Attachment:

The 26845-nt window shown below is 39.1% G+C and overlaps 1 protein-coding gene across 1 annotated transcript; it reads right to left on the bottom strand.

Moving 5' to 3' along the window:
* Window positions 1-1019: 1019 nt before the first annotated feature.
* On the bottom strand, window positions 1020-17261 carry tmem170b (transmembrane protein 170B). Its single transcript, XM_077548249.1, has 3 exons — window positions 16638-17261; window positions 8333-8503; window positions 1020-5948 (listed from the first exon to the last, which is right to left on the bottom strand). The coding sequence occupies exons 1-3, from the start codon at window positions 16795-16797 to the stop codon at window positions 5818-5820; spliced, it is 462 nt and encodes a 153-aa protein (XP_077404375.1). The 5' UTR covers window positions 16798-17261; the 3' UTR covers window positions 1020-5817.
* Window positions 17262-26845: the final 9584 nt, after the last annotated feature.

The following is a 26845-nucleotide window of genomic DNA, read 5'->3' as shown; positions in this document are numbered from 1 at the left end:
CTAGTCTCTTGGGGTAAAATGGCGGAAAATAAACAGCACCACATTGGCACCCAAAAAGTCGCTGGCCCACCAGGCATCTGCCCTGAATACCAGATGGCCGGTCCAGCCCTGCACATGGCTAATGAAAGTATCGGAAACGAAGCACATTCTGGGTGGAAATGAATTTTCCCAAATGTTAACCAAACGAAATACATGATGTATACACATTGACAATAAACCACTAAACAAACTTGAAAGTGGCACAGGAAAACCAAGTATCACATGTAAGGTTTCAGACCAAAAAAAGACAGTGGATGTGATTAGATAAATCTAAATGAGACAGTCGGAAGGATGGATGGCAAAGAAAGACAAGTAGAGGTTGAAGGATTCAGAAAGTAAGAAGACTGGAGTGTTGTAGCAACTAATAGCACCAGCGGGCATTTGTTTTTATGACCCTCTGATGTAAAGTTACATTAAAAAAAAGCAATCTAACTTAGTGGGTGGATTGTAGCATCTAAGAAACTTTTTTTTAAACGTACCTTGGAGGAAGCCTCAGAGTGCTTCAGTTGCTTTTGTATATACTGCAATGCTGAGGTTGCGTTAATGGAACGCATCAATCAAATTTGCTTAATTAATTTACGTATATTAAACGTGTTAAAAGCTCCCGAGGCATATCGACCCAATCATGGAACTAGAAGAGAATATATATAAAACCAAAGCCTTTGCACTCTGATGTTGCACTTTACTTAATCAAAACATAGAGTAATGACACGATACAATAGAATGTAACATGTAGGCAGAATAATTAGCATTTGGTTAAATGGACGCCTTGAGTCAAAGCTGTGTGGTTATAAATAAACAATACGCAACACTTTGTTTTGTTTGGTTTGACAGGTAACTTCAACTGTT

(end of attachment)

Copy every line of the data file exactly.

The 26845-nt window shown below is 39.1% G+C and overlaps 1 protein-coding gene across 1 annotated transcript; it reads right to left on the bottom strand.

Moving 5' to 3' along the window:
* Window positions 1-1019: 1019 nt before the first annotated feature.
* On the bottom strand, window positions 1020-17261 carry tmem170b (transmembrane protein 170B). Its single transcript, XM_077548249.1, has 3 exons — window positions 16638-17261; window positions 8333-8503; window positions 1020-5948 (listed from the first exon to the last, which is right to left on the bottom strand). The coding sequence occupies exons 1-3, from the start codon at window positions 16795-16797 to the stop codon at window positions 5818-5820; spliced, it is 462 nt and encodes a 153-aa protein (XP_077404375.1). The 5' UTR covers window positions 16798-17261; the 3' UTR covers window positions 1020-5817.
* Window positions 17262-26845: the final 9584 nt, after the last annotated feature.

The following is a 26845-nucleotide window of genomic DNA, read 5'->3' as shown; positions in this document are numbered from 1 at the left end:
CTAGTCTCTTGGGGTAAAATGGCGGAAAATAAACAGCACCACATTGGCACCCAAAAAGTCGCTGGCCCACCAGGCATCTGCCCTGAATACCAGATGGCCGGTCCAGCCCTGCACATGGCTAATGAAAGTATCGGAAACGAAGCACATTCTGGGTGGAAATGAATTTTCCCAAATGTTAACCAAACGAAATACATGATGTATACACATTGACAATAAACCACTAAACAAACTTGAAAGTGGCACAGGAAAACCAAGTATCACATGTAAGGTTTCAGACCAAAAAAAGACAGTGGATGTGATTAGATAAATCTAAATGAGACAGTCGGAAGGATGGATGGCAAAGAAAGACAAGTAGAGGTTGAAGGATTCAGAAAGTAAGAAGACTGGAGTGTTGTAGCAACTAATAGCACCAGCGGGCATTTGTTTTTATGACCCTCTGATGTAAAGTTACATTAAAAAAAAGCAATCTAACTTAGTGGGTGGATTGTAGCATCTAAGAAACTTTTTTTTAAACGTACCTTGGAGGAAGCCTCAGAGTGCTTCAGTTGCTTTTGTATATACTGCAATGCTGAGGTTGCGTTAATGGAACGCATCAATCAAATTTGCTTAATTAATTTACGTATATTAAACGTGTTAAAAGCTCCCGAGGCATATCGACCCAATCATGGAACTAGAAGAGAATATATATAAAACCAAAGCCTTTGCACTCTGATGTTGCACTTTACTTAATCAAAACATAGAGTAATGACACGATACAATAGAATGTAACATGTAGGCAGAATAATTAGCATTTGGTTAAATGGACGCCTTGAGTCAAAGCTGTGTGGTTATAAATAAACAATACGCAACACTTTGTTTTGTTTGGTTTGACAGGTAACTTCAACTGTT